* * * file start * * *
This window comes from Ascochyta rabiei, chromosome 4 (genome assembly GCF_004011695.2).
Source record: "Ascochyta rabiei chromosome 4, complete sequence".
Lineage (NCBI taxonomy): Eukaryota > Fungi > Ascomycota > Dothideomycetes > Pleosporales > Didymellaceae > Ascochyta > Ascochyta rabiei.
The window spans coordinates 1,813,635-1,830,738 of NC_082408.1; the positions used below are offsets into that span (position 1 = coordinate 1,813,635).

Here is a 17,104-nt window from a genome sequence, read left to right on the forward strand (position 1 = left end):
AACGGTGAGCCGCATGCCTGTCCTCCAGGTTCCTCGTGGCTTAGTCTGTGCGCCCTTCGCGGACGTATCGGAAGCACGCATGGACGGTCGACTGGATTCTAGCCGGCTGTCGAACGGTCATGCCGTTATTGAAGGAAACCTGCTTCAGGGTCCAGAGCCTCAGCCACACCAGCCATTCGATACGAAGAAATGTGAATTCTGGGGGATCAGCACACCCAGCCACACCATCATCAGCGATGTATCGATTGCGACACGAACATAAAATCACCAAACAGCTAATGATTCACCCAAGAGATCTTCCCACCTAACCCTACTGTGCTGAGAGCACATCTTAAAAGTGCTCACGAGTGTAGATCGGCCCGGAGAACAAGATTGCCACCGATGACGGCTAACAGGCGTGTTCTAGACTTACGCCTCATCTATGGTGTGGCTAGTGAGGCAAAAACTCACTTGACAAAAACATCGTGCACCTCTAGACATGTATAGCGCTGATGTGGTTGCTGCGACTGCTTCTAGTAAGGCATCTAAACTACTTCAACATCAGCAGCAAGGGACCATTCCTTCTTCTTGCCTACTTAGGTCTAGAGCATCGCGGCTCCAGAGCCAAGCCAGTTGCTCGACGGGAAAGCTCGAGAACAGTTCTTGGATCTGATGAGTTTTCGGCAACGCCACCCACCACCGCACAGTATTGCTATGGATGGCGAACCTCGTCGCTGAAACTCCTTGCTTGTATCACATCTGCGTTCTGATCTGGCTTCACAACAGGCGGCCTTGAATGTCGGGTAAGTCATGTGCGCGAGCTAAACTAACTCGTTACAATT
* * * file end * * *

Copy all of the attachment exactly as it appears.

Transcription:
This window comes from Ascochyta rabiei, chromosome 4 (genome assembly GCF_004011695.2).
Source record: "Ascochyta rabiei chromosome 4, complete sequence".
Lineage (NCBI taxonomy): Eukaryota > Fungi > Ascomycota > Dothideomycetes > Pleosporales > Didymellaceae > Ascochyta > Ascochyta rabiei.
The window spans coordinates 1,813,635-1,830,738 of NC_082408.1; the positions used below are offsets into that span (position 1 = coordinate 1,813,635).

Here is a 17,104-nt window from a genome sequence, read left to right on the forward strand (position 1 = left end):
AACGGTGAGCCGCATGCCTGTCCTCCAGGTTCCTCGTGGCTTAGTCTGTGCGCCCTTCGCGGACGTATCGGAAGCACGCATGGACGGTCGACTGGATTCTAGCCGGCTGTCGAACGGTCATGCCGTTATTGAAGGAAACCTGCTTCAGGGTCCAGAGCCTCAGCCACACCAGCCATTCGATACGAAGAAATGTGAATTCTGGGGGATCAGCACACCCAGCCACACCATCATCAGCGATGTATCGATTGCGACACGAACATAAAATCACCAAACAGCTAATGATTCACCCAAGAGATCTTCCCACCTAACCCTACTGTGCTGAGAGCACATCTTAAAAGTGCTCACGAGTGTAGATCGGCCCGGAGAACAAGATTGCCACCGATGACGGCTAACAGGCGTGTTCTAGACTTACGCCTCATCTATGGTGTGGCTAGTGAGGCAAAAACTCACTTGACAAAAACATCGTGCACCTCTAGACATGTATAGCGCTGATGTGGTTGCTGCGACTGCTTCTAGTAAGGCATCTAAACTACTTCAACATCAGCAGCAAGGGACCATTCCTTCTTCTTGCCTACTTAGGTCTAGAGCATCGCGGCTCCAGAGCCAAGCCAGTTGCTCGACGGGAAAGCTCGAGAACAGTTCTTGGATCTGATGAGTTTTCGGCAACGCCACCCACCACCGCACAGTATTGCTATGGATGGCGAACCTCGTCGCTGAAACTCCTTGCTTGTATCACATCTGCGTTCTGATCTGGCTTCACAACAGGCGGCCTTGAATGTCGGGTAAGTCATGTGCGCGAGCTAAACTAACTCGTTACAATT